HARRY and Meghan have come under fire for insisting they are worth every penny that they receive from the taxpayer.
The couple have said they aim to become ‘financially independent’ by starting to earn and giving up their share of the sovereign grant, which they claim pays for only five per cent of their ‘office’ expenditure.
But they defended the grant — which saw £82million divvied up by the royals last year — by saying the monarchy easily pays for itself because it generates £1.8billion annually in tourism revenue.
That figure is hotly disputed. And the duke and duchess’s claim that giving up grant cash would make them independent came under scrutiny, as the remaining 95 per cent of their expenditure is funded by Prince Charles’s Duchy of Cornwall.
It is thought they will continue to receive the money generated from Harry’s dad’s tax-exempt portfolio of inherited land and business interests.
And they confirmed that, when in the UK, they will still live at Frogmore Cottage in the grounds of Windsor Castle.
Owned by the Queen, the cottage was renovated last year at a cost of £2.4million from the sovereign grant, to make it ready for them to move in.
Harry and Meghan also admitted their expenditure bill does not include security provided by police that is believed to cost about £600,000 a year.
The figure is likely to rise if officers have to go abroad with them for lengthy stints when they begin dividing their time between Britain and North America.
And while the couple will continue to rely on the protection afforded to other royals, there is speculation that their desire to earn will lead them to cash in on their fame by promoting products.
A lengthy update to the announcement of their decision to ‘step back’, published on their website, said: ‘The Duke and Duchess of Sussex value the ability to earn a professional income, which in the current structure they are prohibited from doing.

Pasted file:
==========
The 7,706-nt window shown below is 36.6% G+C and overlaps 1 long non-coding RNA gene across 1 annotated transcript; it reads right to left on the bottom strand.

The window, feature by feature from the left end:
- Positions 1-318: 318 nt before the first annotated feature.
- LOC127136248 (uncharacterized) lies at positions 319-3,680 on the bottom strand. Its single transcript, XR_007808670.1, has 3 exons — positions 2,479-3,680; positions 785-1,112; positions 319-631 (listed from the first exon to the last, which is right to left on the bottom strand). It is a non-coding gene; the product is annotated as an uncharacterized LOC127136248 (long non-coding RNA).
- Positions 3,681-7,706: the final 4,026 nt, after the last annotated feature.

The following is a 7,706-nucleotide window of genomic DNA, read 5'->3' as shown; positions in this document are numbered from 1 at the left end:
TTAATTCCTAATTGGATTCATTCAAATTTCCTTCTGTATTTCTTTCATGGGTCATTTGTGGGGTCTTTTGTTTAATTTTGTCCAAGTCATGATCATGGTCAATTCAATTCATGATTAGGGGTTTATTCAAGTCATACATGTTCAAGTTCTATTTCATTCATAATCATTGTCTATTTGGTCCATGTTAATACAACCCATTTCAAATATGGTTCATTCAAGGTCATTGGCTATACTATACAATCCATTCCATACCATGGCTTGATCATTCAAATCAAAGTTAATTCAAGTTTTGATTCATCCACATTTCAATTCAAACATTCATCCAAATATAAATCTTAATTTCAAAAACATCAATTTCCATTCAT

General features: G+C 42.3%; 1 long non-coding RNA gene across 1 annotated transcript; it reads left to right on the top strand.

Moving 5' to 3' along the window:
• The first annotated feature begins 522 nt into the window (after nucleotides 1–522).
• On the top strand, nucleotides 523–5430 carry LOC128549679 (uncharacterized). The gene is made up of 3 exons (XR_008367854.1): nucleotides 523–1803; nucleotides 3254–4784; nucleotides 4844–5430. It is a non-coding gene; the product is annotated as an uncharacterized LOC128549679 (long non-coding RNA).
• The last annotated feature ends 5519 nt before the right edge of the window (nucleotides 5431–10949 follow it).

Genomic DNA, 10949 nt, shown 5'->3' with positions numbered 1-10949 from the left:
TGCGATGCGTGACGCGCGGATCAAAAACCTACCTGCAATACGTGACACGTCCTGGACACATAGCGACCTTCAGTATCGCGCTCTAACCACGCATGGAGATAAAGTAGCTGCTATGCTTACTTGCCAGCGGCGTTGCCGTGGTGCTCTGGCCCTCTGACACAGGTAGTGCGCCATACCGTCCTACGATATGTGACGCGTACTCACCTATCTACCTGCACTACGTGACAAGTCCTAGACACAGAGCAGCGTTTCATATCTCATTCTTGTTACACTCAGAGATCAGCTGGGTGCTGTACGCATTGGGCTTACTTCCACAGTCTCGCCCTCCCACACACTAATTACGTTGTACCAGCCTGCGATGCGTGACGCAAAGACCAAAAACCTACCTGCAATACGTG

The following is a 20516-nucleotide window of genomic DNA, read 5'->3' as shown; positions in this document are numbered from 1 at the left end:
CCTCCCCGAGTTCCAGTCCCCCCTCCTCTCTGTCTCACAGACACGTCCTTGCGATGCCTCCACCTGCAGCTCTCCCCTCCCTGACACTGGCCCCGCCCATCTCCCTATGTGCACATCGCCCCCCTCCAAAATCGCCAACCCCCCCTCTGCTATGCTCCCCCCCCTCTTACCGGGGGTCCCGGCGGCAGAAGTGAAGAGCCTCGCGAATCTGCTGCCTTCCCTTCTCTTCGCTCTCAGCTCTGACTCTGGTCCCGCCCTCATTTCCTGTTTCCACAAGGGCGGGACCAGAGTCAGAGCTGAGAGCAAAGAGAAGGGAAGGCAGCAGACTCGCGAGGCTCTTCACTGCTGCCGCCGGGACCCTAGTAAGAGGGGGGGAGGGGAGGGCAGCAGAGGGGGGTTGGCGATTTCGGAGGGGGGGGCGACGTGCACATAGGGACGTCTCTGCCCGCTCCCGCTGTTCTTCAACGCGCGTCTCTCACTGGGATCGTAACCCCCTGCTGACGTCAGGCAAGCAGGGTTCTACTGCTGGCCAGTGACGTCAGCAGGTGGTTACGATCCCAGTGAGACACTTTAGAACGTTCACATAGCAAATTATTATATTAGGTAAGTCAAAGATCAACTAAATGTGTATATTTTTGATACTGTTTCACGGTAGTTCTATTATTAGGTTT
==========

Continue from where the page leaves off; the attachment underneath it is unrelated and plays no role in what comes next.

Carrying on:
‘For this reason they have made the choice to become members of the royal family with financial independence.
‘While the contribution from the sovereign grant covers just five per cent of costs, their royal highnesses prefer to release this financial tie.’
Anti-monarchy group Republic said Harry and Meghan should be stripped of their titles if they wanted to rake in money.
‘If they’re making millions from their royal status, that status needs to be removed,’ it said.
‘Royal titles and positions are public offices and should be governed by the same standards as other officials and politicians.’
Harry and Meghan defended their future security costs by saying it was out of their hands as the Home Office classified them as ‘internationally protected people’. They said the Frogmore Cottage refurbishment reflected the monarchy’s responsibility to maintain historic buildings — and they paid for fixtures and fittings themselves.
And they defended the monarchy by saying the Queen regularly ‘surrenders’ money from the Crown Estate — which includes most of London’s Regent Street — to the Treasury. Aside from their annual royal income, it is thought Harry and ex-actress Meghan have a joint fortune of £34million.